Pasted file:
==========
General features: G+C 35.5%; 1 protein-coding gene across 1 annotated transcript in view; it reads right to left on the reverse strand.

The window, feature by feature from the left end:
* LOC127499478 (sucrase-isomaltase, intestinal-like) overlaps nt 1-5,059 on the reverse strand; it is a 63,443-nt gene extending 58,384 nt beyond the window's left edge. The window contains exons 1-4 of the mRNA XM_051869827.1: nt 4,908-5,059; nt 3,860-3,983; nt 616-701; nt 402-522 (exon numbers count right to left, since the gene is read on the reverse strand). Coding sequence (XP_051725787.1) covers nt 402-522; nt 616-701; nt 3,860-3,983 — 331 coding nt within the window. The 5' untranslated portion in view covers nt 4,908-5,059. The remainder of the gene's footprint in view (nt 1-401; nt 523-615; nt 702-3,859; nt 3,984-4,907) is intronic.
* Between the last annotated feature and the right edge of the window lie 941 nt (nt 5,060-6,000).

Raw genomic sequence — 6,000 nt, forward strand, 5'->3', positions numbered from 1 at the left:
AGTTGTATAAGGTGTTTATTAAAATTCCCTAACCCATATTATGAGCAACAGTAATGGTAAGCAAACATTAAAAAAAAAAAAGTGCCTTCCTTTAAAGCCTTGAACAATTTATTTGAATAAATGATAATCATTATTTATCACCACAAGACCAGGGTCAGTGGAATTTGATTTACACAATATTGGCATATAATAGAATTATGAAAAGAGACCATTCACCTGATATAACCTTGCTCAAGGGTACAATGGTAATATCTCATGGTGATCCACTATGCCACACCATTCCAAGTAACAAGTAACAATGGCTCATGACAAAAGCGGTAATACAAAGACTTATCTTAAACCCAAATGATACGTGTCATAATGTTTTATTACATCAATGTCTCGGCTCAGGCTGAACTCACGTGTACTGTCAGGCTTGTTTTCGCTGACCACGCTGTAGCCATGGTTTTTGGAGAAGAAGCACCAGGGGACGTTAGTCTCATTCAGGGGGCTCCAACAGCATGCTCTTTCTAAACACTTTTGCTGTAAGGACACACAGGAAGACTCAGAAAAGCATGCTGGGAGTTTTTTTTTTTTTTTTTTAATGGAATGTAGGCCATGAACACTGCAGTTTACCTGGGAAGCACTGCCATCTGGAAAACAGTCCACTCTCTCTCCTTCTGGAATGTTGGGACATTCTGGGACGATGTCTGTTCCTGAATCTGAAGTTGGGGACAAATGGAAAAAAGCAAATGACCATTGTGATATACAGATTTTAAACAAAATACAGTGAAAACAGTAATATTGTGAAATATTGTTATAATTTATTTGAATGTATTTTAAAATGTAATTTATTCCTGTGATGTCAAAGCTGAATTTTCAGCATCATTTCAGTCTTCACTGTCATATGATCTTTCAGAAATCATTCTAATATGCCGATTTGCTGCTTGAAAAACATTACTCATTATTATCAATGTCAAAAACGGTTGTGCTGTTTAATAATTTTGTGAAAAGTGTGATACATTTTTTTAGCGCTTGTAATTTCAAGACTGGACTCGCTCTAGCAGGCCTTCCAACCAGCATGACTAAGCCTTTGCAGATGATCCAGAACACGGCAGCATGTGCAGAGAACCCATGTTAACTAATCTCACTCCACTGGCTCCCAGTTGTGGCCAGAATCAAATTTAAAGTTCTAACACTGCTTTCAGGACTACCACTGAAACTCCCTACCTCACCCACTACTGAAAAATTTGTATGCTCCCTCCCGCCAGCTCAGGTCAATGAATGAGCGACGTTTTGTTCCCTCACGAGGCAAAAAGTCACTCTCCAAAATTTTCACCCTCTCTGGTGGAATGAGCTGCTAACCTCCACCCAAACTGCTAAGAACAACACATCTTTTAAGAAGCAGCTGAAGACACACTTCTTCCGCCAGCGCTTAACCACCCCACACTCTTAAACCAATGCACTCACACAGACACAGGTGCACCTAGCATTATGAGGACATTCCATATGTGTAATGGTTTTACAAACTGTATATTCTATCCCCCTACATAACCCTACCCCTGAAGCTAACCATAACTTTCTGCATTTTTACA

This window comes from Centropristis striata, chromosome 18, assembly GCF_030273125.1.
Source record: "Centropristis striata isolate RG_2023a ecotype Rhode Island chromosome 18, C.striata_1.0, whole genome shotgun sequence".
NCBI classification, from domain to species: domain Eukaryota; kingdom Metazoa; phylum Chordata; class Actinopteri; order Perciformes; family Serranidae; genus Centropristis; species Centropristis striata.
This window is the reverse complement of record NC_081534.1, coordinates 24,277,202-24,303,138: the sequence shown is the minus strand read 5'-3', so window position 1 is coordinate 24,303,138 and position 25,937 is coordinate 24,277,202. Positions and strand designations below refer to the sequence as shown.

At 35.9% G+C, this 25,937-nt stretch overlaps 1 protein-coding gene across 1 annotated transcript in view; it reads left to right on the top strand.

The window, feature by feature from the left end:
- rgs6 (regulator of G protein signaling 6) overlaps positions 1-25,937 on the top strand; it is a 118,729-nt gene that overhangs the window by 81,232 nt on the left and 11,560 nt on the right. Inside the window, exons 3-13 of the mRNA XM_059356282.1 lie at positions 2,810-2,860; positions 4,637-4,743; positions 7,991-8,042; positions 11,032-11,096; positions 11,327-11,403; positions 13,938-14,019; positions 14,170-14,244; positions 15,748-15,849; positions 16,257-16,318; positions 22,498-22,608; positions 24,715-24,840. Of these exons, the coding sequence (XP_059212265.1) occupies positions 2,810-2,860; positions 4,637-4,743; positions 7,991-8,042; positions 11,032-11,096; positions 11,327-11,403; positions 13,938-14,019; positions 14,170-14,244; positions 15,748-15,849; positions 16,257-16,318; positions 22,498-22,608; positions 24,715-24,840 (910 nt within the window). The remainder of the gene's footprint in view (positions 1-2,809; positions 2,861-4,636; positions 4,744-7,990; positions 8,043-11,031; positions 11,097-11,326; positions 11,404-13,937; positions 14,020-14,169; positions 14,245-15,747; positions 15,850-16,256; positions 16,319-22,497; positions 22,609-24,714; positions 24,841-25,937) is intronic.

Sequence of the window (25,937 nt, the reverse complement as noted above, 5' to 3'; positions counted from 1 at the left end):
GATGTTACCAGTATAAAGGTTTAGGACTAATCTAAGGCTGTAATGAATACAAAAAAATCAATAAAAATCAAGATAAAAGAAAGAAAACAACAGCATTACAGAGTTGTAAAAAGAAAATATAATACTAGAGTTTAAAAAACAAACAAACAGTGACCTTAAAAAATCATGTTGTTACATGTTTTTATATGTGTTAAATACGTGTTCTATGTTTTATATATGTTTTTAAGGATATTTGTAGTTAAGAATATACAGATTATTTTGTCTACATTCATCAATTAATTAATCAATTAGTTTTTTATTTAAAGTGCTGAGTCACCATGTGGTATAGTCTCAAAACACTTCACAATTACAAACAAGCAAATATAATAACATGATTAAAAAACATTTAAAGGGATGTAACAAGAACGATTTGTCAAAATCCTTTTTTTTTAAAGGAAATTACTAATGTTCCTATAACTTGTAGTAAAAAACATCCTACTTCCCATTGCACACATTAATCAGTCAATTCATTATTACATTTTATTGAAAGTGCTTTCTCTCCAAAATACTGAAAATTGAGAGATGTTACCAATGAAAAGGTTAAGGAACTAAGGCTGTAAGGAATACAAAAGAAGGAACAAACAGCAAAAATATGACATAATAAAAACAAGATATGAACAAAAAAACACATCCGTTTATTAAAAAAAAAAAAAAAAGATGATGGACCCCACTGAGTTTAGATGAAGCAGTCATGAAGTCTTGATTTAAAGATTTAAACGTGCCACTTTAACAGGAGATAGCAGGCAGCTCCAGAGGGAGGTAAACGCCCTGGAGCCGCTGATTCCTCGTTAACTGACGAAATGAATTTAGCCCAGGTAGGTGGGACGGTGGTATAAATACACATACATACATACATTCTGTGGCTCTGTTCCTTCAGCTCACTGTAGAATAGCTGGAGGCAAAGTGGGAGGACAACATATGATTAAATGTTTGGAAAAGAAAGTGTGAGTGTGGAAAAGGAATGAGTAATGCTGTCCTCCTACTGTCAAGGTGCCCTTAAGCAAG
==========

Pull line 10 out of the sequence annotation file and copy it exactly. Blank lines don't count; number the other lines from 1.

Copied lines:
This window is the reverse complement of record NC_081534.1, coordinates 24,277,202-24,303,138: the sequence shown is the minus strand read 5'-3', so window position 1 is coordinate 24,303,138 and position 25,937 is coordinate 24,277,202. Positions and strand designations below refer to the sequence as shown.